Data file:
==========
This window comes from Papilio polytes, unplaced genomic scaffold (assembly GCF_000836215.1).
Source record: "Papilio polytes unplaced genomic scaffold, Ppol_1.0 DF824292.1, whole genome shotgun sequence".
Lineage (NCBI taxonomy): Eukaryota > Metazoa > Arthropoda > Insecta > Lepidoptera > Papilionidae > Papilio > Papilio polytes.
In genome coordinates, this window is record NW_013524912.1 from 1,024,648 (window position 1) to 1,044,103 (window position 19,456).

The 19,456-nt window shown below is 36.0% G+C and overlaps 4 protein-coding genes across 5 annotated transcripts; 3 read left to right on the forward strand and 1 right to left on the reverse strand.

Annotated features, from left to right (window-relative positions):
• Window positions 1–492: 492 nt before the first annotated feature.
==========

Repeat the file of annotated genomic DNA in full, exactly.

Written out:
This window comes from Papilio polytes, unplaced genomic scaffold (assembly GCF_000836215.1).
Source record: "Papilio polytes unplaced genomic scaffold, Ppol_1.0 DF824292.1, whole genome shotgun sequence".
Lineage (NCBI taxonomy): Eukaryota > Metazoa > Arthropoda > Insecta > Lepidoptera > Papilionidae > Papilio > Papilio polytes.
In genome coordinates, this window is record NW_013524912.1 from 1,024,648 (window position 1) to 1,044,103 (window position 19,456).

The 19,456-nt window shown below is 36.0% G+C and overlaps 4 protein-coding genes across 5 annotated transcripts; 3 read left to right on the forward strand and 1 right to left on the reverse strand.

Annotated features, from left to right (window-relative positions):
• Window positions 1–492: 492 nt before the first annotated feature.